My longtime friend and colleague Rene Lichtman has asked me to comment
on Finally Got the News, and I do so with great pleasure.
Writing in Cineaste (probably volume V, no 4), Dan Georgakas noted
that "Finally Got the News has become a classic before its time."
Subsequent years have only confirmed his point. The film is a classic
in at least three ways.
First, it is a classic because of its subject matter, the League
of Revolutionary Black Workers, which, like the Black Panthers, exemplified
the heyday of African American revolutionary activism in the late-1960s.
Because the League largely confined its political activity to Detroit,
it never received the attention that the Panthers did. But its effect
on Detroit, indeed the entire auto industry, was immense. I can testify
to these effects from my own experience. One of the League's main
aims was to address the racism of the union that represented autoworkers,
the U.A.W., which officially stood for United Autoworkers, but which
the League, with characteristic incisiveness, said stood for U. Aint
White. At the time the League arose in numerous Detroit auto plants
in the late 1960s, the vast majority of UAW officials were white even
though blacks constituted an increasingly large number of the plants'
assembly line workers. By the time I was a union steward in a large
Detroit assembly plant in 1972, the situation had changed dramatically.
Of the ten stewards who represented assembly line workers, I was the
only one who was white. So rapid an opening up of the union hierarchy
as well as of the ranks of management to African Americans would simply
not have happened in the absence of the League.
But the League was concerned with more than eliminating the racism
that permeated so many aspects of Detroit's industrial and civic life.
Like the Panthers, the League viewed itself as a revolutionary organization
and contributed to a late-1960s political climate in which, to paraphrase
Bob Dylan, revolution was in the air. However, unlike the Panthers
who frequently stressed the revolutionary potential of the "brothers
on the block," the League emphasized the potential power of the working
class. Among the smorgasbord of revolutionary, would-be revolutionary,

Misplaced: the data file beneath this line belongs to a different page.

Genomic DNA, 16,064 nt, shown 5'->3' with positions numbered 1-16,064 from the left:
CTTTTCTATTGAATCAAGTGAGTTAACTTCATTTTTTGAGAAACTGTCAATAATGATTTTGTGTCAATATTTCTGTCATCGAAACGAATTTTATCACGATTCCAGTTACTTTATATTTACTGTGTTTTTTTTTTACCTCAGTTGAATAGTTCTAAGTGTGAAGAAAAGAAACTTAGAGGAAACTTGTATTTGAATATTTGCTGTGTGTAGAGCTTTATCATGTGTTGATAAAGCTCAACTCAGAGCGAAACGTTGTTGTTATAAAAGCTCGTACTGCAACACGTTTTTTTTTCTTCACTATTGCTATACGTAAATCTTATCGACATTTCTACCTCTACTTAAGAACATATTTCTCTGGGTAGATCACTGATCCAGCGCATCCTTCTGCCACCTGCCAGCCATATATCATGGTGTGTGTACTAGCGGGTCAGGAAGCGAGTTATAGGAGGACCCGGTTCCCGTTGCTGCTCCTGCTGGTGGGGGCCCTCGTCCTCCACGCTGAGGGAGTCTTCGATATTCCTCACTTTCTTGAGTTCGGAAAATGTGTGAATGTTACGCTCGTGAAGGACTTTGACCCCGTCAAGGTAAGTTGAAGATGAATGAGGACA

and/or self-proclaimed revolutionary organizations that dotted the
political landscape in the late-1960s, none, as far as I can tell,
had the kind of roots among blue-collar workers that the League had.
That the League failed to achieve its revolutionary goals is no more
reason for minimizing its experience than than there is reason to
minimize the experience of the Panthers, who, of course, also failed
to achieve their goals.
The film is also a classic because of what it says about the filmmakers
themselves. As well as any film made during that time, the film reflects
the world view--warts and all-- of those who aspired to be revolutionaries:
how they thought about capitalism, racism, and imperialism; and the
way they tried to weave that world view into the choice of people
who they interviewed, the issues they covered, and the footage they
shot. I say "warts and all" because some of the downsides of this
world view are also evident from the film. Most notable, perhaps,
is the footage dealing with black women that appears virtually as
an afterthought, an indication of the tardiness (to put it mildly)
of much of the late-1960s (male-dominated) revolutionary left in understanding
how the struggle against patriarchy and sexism was an integral part
of the struggle against all that plagued, and continues to plague,
Finally, the film is a classic cinematographically. Perhaps, I should
be a bit cautious and say it's probably a classic cinematographically
because unlike politics and history about which I can claim some professional
expertise, I am an amateur when it comes to matters of art, film,
and cinematography. But I can tell you this. As someone who has been
inside dozens of factories either as employee or visitor and who has
watched many films dealing with working class life, I know of no movie
that even comes close to portraying work on an assembly line as effectively
as Finally Got the News does. The roll of the assembly line in the
body-in-white department (where pieces of sheet metal get welded together
to make the car's body), the ubiquitous sparks from the welding guns,
and the economy of movement of one of the men maneuvering his gun
are simultaneously realistic, poetic, and lyrical. I frequently show
Finally Got the News to my students. The film typically triggers a
wide-ranging and fruitful discussion. Needless to say, reactions to
the film's and League's politics vary greatly. But I can't ever remember
a student saying that s/he didn't learn a lot from the movie about
work--both its dignified and exploitive aspects-- in a 1960s automobile
I will stop here. A copy of Georgakas's review is attached as a
.pdf file. You can read more about the League in Georgakas and Surkin's
book Detroit: I Do Mind Dying, which was reprinted by South End Press
in 1998. The cover of the book features a photo taken from Finally
Got the News.
Please feel free to contact me if I can be of any additional assistance.
With best wishes,
Stephen Samuel Smith
Professor, Department of Political Science
Co-chair, African American Studies Committee
Rock Hill, SC 29733